78 => 'Remote address changed',
79 => 'Can not access a needed shared library',
80 => 'Accessing a corrupted shared library',
81 => '.lib section in a.out corrupted',
82 => 'Attempting to link in too many shared libraries',
83 => 'Cannot exec a shared library directly',
84 => 'Invalid or incomplete multibyte or wide character',
85 => 'Interrupted system call should be restarted',
86 => 'Streams pipe error',
87 => 'Too many users',
88 => 'Socket operation on non-socket',
89 => 'Destination address required',
90 => 'Message too long',
91 => 'Protocol wrong type for socket',
92 => 'Protocol not available',
93 => 'Protocol not supported',
94 => 'Socket type not supported',
95 => 'Operation not supported',
96 => 'Protocol family not supported',
97 => 'Address family not supported by protocol',
98 => 'Address already in use',
99 => 'Cannot assign requested address',
100 => 'Network is down',
101 => 'Network is unreachable',
102 => 'Network dropped connection on reset',
103 => 'Software caused connection abort',
104 => 'Connection reset by peer',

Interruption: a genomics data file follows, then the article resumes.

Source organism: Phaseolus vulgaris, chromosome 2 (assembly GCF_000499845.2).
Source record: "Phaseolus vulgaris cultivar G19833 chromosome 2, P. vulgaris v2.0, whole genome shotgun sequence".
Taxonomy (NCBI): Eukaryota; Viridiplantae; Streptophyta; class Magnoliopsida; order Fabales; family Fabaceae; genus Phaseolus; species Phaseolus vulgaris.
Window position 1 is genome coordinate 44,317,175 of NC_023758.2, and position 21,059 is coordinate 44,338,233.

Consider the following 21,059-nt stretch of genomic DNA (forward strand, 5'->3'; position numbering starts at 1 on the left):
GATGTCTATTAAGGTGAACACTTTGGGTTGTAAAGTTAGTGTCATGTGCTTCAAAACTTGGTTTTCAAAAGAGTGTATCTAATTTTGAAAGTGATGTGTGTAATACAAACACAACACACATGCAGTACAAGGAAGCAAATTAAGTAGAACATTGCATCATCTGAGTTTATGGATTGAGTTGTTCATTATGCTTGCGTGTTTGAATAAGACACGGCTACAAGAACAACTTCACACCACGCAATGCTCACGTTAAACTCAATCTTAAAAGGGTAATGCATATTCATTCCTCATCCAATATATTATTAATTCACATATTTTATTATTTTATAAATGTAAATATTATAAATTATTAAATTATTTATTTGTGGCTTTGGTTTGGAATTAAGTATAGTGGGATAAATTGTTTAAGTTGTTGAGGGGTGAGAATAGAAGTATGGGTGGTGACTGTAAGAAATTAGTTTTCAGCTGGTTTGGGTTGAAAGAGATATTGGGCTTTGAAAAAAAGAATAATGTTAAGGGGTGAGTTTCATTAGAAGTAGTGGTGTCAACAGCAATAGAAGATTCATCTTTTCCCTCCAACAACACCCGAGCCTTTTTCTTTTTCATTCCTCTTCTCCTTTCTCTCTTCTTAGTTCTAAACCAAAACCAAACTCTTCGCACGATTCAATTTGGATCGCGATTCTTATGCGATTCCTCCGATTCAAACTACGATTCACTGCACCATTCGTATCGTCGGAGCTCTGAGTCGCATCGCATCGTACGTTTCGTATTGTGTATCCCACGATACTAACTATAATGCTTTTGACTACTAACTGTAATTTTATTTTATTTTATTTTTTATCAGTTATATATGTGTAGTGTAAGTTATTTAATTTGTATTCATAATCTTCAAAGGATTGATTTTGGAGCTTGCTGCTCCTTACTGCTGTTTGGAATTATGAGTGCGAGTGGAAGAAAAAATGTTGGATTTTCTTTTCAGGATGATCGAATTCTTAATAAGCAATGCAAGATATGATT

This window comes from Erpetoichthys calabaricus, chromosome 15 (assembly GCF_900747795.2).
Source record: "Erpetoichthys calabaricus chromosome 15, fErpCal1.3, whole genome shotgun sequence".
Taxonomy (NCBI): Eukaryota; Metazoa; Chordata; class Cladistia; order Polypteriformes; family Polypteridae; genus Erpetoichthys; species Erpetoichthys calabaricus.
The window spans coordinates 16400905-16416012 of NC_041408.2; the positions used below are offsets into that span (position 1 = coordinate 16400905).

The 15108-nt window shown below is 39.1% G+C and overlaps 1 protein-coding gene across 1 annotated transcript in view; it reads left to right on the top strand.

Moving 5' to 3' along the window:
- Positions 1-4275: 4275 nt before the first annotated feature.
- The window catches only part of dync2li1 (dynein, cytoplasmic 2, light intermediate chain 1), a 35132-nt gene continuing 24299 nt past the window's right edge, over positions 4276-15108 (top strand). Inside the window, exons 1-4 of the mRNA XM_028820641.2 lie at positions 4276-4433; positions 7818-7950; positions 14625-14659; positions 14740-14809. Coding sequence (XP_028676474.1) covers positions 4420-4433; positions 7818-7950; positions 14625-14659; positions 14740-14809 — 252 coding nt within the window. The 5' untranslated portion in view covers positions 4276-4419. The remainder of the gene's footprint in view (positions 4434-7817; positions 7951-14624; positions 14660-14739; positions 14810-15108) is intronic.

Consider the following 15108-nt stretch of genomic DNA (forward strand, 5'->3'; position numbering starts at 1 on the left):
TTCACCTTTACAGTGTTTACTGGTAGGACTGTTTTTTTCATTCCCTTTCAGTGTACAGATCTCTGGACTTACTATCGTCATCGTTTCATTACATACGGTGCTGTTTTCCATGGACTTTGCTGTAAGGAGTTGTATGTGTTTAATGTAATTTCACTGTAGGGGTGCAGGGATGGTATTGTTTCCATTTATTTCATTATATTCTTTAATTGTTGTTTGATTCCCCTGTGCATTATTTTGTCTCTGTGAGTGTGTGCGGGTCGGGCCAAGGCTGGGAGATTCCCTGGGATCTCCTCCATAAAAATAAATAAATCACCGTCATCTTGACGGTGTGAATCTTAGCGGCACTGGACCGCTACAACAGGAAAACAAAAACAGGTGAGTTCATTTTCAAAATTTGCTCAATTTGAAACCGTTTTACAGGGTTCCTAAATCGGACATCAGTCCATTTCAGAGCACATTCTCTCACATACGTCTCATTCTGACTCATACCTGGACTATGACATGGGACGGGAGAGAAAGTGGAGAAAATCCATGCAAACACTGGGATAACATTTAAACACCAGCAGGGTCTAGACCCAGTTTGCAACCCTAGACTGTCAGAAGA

105 => 'No buffer space available',
106 => 'Transport endpoint is already connected',
107 => 'Transport endpoint is not connected',
108 => 'Cannot send after transport endpoint shutdown',
109 => 'Too many references: cannot splice',
110 => 'Connection timed out',
111 => 'Connection refused',
112 => 'Host is down',
113 => 'No route to host',
114 => 'Operation already in progress',
115 => 'Operation now in progress',
116 => 'Stale NFS file handle',
117 => 'Structure needs cleaning',
118 => 'Not a XENIX named type file',
119 => 'No XENIX semaphores available',
120 => 'Is a named type file',
121 => 'Remote I/O error',
122 => 'Disk quota exceeded',
123 => 'No medium found',
124 => 'Wrong medium type',
125 => 'Operation canceled',
126 => 'Required key not available',
127 => 'Key has expired',
128 => 'Key has been revoked',
129 => 'Key was rejected by service',